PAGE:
Once the basic machine learning algorithms have been sufficiently covered, I’ll move on to more advanced algorithms and techniques.
Data science is a growing field with a lot ground to cover, so instead of trying to be comprehensive and risk analysis paralysis, here’s an initial starting list which I’ll expand over time:
- Advanced algorithms: Support vector machines, random forests, deep learning networks.
- Techniques: Bagging, boosting, ensemble, regularisation, cross validation.
Some guiding principles
It’s quite easy to get lost in the details and focus on model building, but the real value of using machine learning is to solve real-world problems by convincing decision makers with authority over resources to take action. In order to be able to convince them, I’ll be guided by some core principles.
- Keep it simple, stupid
Which means letting the problem guide the choice of solution, and starting with simple solutions and moving on to more complicated ones only when necessary. There’s no need to use a ten layer convolutional neural network when logistic regression would work just fine.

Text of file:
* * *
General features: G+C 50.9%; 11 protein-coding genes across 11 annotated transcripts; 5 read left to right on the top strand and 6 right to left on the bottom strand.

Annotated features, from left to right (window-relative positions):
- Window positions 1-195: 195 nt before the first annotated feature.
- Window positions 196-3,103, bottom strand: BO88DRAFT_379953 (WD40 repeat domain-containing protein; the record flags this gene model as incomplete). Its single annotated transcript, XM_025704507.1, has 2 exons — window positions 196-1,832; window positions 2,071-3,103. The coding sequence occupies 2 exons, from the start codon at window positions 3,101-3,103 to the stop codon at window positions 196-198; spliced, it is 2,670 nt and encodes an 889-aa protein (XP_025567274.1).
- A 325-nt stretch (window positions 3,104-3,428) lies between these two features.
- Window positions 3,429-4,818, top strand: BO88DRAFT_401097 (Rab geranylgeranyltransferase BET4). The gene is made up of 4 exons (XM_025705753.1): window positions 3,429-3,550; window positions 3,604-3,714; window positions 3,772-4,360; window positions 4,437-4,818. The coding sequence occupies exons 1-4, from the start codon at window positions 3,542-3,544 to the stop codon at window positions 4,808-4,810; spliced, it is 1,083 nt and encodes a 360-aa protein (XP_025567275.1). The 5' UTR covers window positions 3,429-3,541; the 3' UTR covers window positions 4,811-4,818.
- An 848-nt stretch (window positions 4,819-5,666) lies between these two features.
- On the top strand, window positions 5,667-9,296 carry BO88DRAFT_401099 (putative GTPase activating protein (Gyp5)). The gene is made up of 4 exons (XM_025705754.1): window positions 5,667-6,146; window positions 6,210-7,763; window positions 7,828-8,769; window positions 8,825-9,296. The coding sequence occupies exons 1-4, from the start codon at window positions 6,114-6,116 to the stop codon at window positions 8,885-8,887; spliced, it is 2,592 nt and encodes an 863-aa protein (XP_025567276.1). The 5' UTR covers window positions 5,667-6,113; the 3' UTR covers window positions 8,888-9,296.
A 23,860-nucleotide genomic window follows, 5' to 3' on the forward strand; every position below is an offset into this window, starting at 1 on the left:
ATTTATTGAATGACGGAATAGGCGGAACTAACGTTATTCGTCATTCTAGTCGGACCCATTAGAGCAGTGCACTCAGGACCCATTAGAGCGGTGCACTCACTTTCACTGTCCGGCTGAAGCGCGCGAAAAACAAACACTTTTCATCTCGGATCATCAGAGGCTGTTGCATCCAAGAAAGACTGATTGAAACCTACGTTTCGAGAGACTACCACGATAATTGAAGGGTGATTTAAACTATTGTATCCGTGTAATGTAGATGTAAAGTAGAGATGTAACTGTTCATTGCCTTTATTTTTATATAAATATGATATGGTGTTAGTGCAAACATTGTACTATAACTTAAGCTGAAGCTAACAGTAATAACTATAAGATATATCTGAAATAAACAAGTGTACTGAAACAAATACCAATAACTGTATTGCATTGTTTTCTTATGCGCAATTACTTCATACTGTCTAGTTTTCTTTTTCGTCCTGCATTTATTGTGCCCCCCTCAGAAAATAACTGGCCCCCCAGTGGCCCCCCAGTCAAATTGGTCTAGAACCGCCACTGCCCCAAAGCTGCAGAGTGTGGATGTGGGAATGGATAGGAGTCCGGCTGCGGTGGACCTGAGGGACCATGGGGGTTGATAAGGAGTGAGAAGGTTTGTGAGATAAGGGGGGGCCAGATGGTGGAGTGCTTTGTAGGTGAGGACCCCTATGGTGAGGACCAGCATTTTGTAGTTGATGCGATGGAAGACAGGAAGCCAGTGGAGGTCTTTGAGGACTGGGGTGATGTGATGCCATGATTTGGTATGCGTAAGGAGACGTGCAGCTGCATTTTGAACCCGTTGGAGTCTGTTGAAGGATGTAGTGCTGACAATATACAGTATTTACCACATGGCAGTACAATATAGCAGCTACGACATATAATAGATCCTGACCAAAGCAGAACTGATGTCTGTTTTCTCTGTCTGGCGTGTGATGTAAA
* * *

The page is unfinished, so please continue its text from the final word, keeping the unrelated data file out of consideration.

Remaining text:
Don’t know what I mean? Maybe this GIF will help.
- Results, and how they were achieved, must be explainable
Which means minimising black box approaches, and when they really have to be used (deep neural networks come to mind), strive to explain how the results were achieved instead of saying “just trust the machine”. If you were on the receiving end of that assurance, would you?
- Human-plus-machine, not human-vs-machine
Which means augmenting machine learning with human intuition, abstraction and imagination. I believe that there will come a time, hopefully after I’m long gone, that true general artificial intelligence will emerge. And when the Singularity happens, I’m sure (hope?) our robot overlords will look kindly upon a long history of cooperation.
- Models degrade over time
Which is probably best exemplified by the rise and fall of Google Flu Trends. The world is fluid and models that are built at one point in time will inevitably degrade as the world changes. Therefore, models need to be continuously monitored to ensure that they remain relevant and accurate.
On the specific topic of deep learning, I find that “Deep Learning” by Ian Goodfellow et al has a good balance of breadth and depth.
Part I covers applied math and machine learning basics, Part II covers deep networks modern practices and Part III covers deep learning research i.e. the new stuff.
I’ll go through the 800 pages, and I’m sure that it will be time well spent.
There’s an old Chinese saying: “工欲善其事, 必先利其器”, which loosely translates to: “In order to a good job, you must first sharpen your tools”. Wise words.